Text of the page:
Strong links between alcohol, drugs and risky sexual behaviour are providing fuel for a "sexual health crisis" in Britain, a government advisory body report said Friday.
Sexual health among the young has deteriorated seriously in the
last 12 years, and media coverage of celebrities' hard-partying
lifestyles may make the problem worse, the Independent Advisory
Group on Sexual Health and HIV said.
The study is the latest indictment of childhood in Britain. In
February, UNICEF placed it at the bottom of a league table of wealthy
countries for child wellbeing and found that more under 15s had had
sex than in any other country.
Britain is notorious for its binge-drinking culture. "Young
people, from their early teens, are defining a lifestyle that
involves alcohol, drugs and sex," said the group's chair, Baroness
Highest STI rate in Europe
There has been a "disturbing" increase in STIs -- over the last
12 years, chlamydia and HIV are up 300 percent and syphilis 2 000
"We need to address why our young people have turned to these
behaviours -- behaviours which put them at risk."
The report found that Britain had the highest rate of sexual
disease infection (STIs) and teenage pregnancy in Europe.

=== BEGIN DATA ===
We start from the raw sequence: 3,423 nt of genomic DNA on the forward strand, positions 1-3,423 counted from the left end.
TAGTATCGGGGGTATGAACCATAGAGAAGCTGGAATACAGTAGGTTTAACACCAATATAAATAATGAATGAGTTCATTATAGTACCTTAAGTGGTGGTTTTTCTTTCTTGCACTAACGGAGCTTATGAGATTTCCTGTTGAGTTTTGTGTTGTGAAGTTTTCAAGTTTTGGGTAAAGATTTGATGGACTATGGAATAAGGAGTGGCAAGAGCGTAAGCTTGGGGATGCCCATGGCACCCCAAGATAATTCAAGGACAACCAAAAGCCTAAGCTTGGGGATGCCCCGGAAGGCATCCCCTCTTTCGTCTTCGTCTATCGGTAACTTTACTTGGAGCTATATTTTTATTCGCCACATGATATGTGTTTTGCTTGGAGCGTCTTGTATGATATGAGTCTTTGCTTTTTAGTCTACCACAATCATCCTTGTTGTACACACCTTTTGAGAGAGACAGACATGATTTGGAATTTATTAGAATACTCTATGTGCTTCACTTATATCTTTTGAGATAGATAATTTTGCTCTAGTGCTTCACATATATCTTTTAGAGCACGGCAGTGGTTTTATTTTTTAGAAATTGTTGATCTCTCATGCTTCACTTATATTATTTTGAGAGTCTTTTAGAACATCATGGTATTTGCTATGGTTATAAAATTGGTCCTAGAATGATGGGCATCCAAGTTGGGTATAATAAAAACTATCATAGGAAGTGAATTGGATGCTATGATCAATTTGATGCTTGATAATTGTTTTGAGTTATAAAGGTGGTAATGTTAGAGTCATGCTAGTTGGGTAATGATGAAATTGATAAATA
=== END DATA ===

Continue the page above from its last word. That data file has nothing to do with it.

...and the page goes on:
The study found a "strong correlation" between sexually
transmitted infections, sex and drug use and added that alcohol
"can increase the risk of having unprotected sex."
It also highlighted the impact that advertising and celebrities
can have from a young age, citing the "publicity and coverage of
sex, drugs and excessive drinking by 'celebrities' and 'pop idols'
and by characters in 'soaps,' making it an acceptable lifestyle."
Its authors recommended a more collaborative and less
"puritanical" official approach to the issues and said condoms
should be more accessible to young people and sex education
mandatory in schools.
Factors including young people having parents who were ambitious
for them plus a confidante as well as achievement at school were
Professor Mark Bellis, head of the Centre for Public Health,
Liverpool John Moores University, said in the report that drugs and
alcohol were "fuel for a sexual health crisis" but added: "Ambition
in young people is a very, very good contraceptive."
Health Minister Caroline Flint said the government would study
the report but added that officials were "continually looking at
new ways of working to ensure a joined-up approach." – (Sapa-AFP)